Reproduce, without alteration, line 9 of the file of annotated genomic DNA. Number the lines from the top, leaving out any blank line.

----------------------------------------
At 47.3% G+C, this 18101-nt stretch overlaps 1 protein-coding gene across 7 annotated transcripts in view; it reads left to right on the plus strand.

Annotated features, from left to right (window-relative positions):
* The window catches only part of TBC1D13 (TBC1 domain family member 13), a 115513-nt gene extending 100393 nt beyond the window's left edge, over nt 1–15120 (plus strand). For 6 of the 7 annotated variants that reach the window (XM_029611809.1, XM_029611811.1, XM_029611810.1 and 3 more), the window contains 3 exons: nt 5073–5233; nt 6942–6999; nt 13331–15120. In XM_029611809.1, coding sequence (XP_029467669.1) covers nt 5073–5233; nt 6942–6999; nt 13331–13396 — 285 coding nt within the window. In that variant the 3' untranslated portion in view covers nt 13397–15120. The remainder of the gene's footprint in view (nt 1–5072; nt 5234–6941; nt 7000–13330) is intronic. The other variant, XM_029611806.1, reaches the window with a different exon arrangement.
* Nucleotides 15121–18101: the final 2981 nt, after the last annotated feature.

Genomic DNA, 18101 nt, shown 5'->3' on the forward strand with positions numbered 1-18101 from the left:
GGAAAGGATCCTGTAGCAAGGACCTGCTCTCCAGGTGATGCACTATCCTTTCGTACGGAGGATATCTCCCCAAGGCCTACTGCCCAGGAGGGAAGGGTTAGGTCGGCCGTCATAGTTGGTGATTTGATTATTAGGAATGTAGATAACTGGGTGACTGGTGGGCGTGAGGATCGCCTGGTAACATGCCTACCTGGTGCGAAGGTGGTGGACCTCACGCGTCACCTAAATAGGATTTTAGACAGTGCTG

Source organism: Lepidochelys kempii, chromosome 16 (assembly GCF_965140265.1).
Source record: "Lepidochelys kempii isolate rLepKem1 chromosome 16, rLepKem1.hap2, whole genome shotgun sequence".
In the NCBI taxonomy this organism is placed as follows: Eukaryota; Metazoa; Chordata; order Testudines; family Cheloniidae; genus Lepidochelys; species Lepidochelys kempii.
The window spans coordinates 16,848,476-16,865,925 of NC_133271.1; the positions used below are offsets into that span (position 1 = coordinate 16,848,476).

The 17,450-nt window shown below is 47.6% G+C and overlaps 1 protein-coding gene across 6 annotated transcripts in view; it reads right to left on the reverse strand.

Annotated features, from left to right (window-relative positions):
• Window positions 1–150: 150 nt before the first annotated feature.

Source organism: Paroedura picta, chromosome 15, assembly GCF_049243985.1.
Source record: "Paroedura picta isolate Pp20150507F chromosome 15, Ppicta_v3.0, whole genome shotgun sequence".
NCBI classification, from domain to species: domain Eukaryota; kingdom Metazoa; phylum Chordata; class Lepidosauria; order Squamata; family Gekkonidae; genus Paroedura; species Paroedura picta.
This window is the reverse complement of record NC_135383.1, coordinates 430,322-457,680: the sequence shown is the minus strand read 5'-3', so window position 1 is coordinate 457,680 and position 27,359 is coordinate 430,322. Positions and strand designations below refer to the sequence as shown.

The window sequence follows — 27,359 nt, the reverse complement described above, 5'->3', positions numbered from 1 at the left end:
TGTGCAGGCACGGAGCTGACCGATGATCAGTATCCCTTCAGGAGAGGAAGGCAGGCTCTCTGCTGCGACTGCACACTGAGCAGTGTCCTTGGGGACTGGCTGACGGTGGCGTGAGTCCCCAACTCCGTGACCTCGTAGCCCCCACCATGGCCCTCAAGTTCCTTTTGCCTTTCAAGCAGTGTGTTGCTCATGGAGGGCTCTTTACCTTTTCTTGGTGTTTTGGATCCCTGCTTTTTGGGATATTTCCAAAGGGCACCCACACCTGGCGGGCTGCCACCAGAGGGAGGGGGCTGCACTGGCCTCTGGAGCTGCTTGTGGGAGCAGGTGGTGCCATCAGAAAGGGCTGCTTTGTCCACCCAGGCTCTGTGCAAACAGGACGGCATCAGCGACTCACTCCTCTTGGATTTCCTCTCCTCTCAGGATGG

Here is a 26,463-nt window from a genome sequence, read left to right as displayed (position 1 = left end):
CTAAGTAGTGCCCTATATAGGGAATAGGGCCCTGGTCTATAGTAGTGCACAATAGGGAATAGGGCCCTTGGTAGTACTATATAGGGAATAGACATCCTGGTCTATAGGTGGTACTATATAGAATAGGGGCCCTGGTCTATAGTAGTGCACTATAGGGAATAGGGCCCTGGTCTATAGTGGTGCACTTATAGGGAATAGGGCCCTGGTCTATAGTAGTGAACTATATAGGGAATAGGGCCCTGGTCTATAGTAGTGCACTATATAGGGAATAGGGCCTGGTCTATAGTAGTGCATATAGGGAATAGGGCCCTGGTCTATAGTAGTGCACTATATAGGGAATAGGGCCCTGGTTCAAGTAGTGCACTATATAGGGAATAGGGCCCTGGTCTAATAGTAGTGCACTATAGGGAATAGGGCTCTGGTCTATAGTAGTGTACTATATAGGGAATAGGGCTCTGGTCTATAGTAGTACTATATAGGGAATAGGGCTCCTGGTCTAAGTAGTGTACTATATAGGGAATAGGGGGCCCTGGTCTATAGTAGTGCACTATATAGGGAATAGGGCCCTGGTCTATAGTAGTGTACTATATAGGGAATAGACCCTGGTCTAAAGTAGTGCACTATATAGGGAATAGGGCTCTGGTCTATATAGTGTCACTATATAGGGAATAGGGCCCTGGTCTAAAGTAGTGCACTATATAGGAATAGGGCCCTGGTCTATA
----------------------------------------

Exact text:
In the NCBI taxonomy this organism is placed as follows: Eukaryota; Metazoa; Chordata; order Testudines; family Cheloniidae; genus Lepidochelys; species Lepidochelys kempii.